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Face Value The Brilliance Adaptability and Tenacity of Higher Education Introduction A brief statement of the approach of the book and of


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									                                       Face Value;
               The Brilliance, Adaptability and Tenacity of Higher Education

Introduction: A brief statement of the approach of the book, and of my goals and objectives.

Face Values: A summary of the values that suffuse the academy, regardless of academic

Face Off: A physical assault on me by a subordinate dramatically and humorously exposes
several dynamic principles of the academy.

Faculty‟s Intact: My inability to deliver the right answer (“Yes”) on my first day of my first
administrative job teaches me how to manage bad news with the faculty.

Face-to-Face: I gained insight from a fellow manager this past year who said wistfully, “We
have to find some way to make „one-to-many‟ support feel like „one-to-one.‟” This essay
explores support for academics, how recent reductions in state aid and other factors have
strained that support and why faculty insist on face-to-face communication.

In Your Face: There is a significant proportion of the faculty whose approach to
administrators can only be characterized by the current slang phrase, “In Your Face.” I
speculate about the reasons for their attitudes, the mixed success that they enjoy and why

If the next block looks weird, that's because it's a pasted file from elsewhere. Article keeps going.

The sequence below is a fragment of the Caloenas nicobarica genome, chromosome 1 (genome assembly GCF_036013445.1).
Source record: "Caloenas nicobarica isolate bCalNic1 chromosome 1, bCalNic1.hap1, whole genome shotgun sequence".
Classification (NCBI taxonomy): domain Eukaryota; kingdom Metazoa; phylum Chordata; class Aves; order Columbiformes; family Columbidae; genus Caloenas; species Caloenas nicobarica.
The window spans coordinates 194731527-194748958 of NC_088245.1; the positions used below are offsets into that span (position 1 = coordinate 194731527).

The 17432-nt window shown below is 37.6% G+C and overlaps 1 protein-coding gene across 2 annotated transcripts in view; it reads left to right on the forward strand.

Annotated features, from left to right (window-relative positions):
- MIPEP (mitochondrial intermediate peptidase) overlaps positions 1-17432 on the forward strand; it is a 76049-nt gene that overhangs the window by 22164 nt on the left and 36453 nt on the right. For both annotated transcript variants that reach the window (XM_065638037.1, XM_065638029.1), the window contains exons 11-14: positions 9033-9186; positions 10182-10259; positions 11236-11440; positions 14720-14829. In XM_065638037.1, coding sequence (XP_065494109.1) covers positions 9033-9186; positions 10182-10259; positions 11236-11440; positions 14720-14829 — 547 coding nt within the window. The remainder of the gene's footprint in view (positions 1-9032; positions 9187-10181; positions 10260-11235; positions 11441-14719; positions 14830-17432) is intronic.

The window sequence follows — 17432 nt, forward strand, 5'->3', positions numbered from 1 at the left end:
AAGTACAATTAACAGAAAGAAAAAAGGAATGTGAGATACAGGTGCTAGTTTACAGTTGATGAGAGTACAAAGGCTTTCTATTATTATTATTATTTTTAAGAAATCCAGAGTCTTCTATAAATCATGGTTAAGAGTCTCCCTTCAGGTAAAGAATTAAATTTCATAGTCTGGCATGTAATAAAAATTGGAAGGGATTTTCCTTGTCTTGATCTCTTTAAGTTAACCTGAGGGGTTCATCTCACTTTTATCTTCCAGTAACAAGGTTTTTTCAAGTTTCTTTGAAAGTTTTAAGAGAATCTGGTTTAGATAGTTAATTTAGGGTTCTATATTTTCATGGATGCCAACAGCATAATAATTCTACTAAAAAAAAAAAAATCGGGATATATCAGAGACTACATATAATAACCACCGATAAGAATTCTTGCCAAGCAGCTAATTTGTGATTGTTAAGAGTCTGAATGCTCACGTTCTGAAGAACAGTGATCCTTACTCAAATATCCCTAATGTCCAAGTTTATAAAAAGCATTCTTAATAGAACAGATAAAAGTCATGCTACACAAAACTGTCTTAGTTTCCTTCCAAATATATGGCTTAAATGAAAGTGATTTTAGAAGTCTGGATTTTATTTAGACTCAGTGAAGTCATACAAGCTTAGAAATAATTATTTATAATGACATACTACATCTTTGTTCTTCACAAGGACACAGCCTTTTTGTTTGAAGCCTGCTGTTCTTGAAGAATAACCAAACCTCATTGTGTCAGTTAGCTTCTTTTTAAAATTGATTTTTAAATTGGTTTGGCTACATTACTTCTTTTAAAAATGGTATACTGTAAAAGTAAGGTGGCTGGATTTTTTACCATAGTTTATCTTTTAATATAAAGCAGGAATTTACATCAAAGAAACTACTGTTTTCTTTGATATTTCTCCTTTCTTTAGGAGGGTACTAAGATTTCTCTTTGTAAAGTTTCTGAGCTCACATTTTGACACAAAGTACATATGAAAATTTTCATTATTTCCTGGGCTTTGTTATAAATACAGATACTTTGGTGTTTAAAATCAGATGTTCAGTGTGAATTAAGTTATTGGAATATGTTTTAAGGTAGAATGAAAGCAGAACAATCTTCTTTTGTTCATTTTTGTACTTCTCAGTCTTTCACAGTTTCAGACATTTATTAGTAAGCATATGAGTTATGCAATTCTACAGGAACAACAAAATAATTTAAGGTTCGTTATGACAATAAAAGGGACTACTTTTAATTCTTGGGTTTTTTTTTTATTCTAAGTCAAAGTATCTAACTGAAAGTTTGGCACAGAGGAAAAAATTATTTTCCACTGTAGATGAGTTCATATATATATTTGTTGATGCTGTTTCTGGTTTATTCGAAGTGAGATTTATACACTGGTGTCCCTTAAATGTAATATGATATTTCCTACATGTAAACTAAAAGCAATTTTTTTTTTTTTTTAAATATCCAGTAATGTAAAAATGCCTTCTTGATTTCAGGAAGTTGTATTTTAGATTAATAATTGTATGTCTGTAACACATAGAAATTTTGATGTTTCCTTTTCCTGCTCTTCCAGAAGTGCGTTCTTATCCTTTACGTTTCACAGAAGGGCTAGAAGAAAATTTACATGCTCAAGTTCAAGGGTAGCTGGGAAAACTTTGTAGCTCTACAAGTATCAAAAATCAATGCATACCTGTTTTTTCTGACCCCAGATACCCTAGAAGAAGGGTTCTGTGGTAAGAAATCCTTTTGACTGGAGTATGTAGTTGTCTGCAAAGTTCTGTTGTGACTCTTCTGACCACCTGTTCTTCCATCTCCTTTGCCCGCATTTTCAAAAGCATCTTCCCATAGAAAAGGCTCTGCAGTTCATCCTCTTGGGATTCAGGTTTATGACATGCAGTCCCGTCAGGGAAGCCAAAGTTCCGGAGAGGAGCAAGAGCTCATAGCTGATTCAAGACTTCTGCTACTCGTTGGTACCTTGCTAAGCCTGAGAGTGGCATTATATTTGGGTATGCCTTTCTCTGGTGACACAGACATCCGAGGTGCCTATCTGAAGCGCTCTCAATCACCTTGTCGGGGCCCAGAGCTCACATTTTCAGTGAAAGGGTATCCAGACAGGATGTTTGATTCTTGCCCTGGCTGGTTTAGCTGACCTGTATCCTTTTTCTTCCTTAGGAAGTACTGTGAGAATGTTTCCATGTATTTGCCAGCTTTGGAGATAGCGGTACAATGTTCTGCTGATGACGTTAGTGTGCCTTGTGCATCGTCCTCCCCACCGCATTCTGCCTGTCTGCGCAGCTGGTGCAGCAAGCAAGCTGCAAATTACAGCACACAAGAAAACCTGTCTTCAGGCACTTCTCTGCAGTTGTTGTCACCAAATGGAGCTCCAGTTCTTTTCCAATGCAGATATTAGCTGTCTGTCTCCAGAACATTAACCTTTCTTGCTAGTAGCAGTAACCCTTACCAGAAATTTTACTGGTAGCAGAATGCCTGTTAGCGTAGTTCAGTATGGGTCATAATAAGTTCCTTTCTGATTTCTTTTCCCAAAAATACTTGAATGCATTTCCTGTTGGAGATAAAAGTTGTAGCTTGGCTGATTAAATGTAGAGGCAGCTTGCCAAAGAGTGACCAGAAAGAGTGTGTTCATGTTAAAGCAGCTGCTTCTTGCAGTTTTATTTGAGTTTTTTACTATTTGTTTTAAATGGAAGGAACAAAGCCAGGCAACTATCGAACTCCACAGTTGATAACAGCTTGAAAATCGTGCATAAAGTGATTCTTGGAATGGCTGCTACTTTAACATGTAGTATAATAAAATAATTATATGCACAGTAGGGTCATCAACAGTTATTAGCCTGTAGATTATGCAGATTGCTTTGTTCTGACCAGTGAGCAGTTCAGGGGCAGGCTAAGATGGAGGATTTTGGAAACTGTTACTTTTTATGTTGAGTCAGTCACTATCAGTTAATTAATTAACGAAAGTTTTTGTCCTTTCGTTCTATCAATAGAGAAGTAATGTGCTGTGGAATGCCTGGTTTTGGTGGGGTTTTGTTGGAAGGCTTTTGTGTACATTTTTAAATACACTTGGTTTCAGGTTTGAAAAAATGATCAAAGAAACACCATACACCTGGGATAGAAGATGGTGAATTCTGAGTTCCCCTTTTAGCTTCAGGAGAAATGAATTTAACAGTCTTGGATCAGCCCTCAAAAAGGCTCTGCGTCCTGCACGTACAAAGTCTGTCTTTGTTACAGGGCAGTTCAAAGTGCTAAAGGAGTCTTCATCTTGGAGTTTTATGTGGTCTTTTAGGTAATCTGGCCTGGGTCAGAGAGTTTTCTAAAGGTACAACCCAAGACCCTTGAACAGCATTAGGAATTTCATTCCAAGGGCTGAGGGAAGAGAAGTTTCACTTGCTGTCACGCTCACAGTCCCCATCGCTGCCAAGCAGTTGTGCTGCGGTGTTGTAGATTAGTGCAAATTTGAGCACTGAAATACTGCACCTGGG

they can never be happy.

Facing Up: Hierarchy persists in the University both subtly and obviously. As an
administrator, I generally feel I am “facing up” to the faculty, accountable, subordinate, but
increasingly less servile.

Facing Down: I have on rare occasions been acknowledged to be right by a faculty member.
I analyze a small number of humorous examples to isolate the fragile power of the
administrator to do the right thing.

Losing Face/Saving Face: I was once formally charged with discrimination on a hiring
decision by an individual who was not even a candidate for the job. This is one of the most
puzzling experiences of my career. More puzzling still was that this same individual who
was formally charging me with discrimination was at the same time telling me to my face
that I had “saved his life.” This essay explores a key concept of losing and saving face in the

Feed Your Face: When I was much younger, I used to amaze my colleagues by eating all
day long and not gaining weight. At my current middle age, my appetite in this and many
other ways is much gentler, while the consequences of over-indulgence are somewhat more
obvious. This essay segues from the vagaries of my impulses to the importance of food and
focused conversation in the academy, where the best boss I ever had kept an invariable daily
lunch with his principle colleague.
Suck Face: In the movie, On Golden Pond, the teen-age grandson of Henry Fonda‟s
character tries to shock him by referring to his romantic encounters with his girlfriend as
“sucking face.” Fonda effectively portrays a bemused, tolerant wisdom in his response.
This essay tries to isolate the true loves of the academy and the fresh, sometimes shocking
ways that academics profess them.

About Face: Many writers believe that the University is undergoing a dramatic change and
that its very existence is threatened. Certainly it is being rigorously scrutinized by the public
and by our politicians. Some even argue that the values of the academy are being
reversed—given an “about face.” These essays analyze both the strains on both those
“face”values and the institution of higher education itself, I will speculate about the future
of the university and attempt to allay the fears of those who feel at the end of history.

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